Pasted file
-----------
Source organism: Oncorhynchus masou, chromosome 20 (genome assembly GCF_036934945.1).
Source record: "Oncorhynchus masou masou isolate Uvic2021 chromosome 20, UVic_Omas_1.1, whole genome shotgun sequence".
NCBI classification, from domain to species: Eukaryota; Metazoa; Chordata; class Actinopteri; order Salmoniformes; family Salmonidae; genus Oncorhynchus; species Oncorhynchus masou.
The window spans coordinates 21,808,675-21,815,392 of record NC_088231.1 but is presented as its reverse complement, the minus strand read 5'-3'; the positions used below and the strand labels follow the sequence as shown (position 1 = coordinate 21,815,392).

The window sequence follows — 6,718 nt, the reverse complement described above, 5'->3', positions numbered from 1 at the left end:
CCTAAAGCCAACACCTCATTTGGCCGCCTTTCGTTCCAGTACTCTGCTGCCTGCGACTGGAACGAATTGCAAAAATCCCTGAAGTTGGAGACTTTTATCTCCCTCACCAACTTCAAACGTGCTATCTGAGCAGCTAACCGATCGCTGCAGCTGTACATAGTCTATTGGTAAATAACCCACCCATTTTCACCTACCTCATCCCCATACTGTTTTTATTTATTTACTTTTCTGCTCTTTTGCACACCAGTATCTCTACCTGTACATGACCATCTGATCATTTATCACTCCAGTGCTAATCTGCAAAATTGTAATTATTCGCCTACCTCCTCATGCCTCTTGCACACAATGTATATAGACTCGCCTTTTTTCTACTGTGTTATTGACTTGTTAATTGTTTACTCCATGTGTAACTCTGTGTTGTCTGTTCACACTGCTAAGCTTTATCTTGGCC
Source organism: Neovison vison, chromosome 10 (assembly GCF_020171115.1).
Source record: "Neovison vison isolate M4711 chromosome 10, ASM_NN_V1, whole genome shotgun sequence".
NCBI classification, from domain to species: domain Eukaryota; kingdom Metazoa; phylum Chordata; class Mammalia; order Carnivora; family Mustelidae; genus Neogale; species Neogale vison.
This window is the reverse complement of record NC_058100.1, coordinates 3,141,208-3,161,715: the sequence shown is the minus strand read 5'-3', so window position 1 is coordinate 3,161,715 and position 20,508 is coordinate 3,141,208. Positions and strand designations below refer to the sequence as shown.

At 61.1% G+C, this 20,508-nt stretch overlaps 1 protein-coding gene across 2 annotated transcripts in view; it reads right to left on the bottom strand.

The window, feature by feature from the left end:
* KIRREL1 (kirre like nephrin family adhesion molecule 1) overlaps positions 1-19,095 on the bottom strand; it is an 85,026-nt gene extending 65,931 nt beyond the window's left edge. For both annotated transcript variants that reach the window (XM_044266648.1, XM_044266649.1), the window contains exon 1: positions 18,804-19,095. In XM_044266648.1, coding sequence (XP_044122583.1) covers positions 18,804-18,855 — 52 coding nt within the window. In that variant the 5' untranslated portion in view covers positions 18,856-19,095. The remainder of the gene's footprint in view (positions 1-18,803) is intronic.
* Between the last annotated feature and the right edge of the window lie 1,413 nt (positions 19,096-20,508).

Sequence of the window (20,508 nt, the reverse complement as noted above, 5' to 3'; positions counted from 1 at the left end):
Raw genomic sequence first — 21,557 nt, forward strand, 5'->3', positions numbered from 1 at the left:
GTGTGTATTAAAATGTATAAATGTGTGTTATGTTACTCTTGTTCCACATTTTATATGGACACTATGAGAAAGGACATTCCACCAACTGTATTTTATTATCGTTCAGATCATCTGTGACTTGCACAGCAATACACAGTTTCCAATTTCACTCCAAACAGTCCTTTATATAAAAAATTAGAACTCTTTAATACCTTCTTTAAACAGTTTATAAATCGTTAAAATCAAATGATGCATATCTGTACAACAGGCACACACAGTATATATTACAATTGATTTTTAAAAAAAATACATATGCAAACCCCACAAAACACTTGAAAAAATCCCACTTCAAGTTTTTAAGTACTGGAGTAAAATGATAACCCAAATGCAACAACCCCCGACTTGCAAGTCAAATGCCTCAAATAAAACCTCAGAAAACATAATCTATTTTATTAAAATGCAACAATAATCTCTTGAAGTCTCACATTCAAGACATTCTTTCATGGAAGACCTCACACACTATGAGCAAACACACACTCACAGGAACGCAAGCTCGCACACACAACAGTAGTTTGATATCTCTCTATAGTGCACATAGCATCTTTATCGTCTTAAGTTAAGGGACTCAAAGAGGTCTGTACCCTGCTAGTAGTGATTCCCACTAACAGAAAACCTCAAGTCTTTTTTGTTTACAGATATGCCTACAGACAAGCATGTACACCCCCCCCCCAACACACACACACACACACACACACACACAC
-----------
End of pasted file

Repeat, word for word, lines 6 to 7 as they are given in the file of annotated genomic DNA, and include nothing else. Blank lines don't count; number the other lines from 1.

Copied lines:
CCTAAAGCCAACACCTCATTTGGCCGCCTTTCGTTCCAGTACTCTGCTGCCTGCGACTGGAACGAATTGCAAAAATCCCTGAAGTTGGAGACTTTTATCTCCCTCACCAACTTCAAACGTGCTATCTGAGCAGCTAACCGATCGCTGCAGCTGTACATAGTCTATTGGTAAATAACCCACCCATTTTCACCTACCTCATCCCCATACTGTTTTTATTTATTTACTTTTCTGCTCTTTTGCACACCAGTATCTCTACCTGTACATGACCATCTGATCATTTATCACTCCAGTGCTAATCTGCAAAATTGTAATTATTCGCCTACCTCCTCATGCCTCTTGCACACAATGTATATAGACTCGCCTTTTTTCTACTGTGTTATTGACTTGTTAATTGTTTACTCCATGTGTAACTCTGTGTTGTCTGTTCACACTGCTAAGCTTTATCTTGGCC
Source organism: Neovison vison, chromosome 10 (assembly GCF_020171115.1).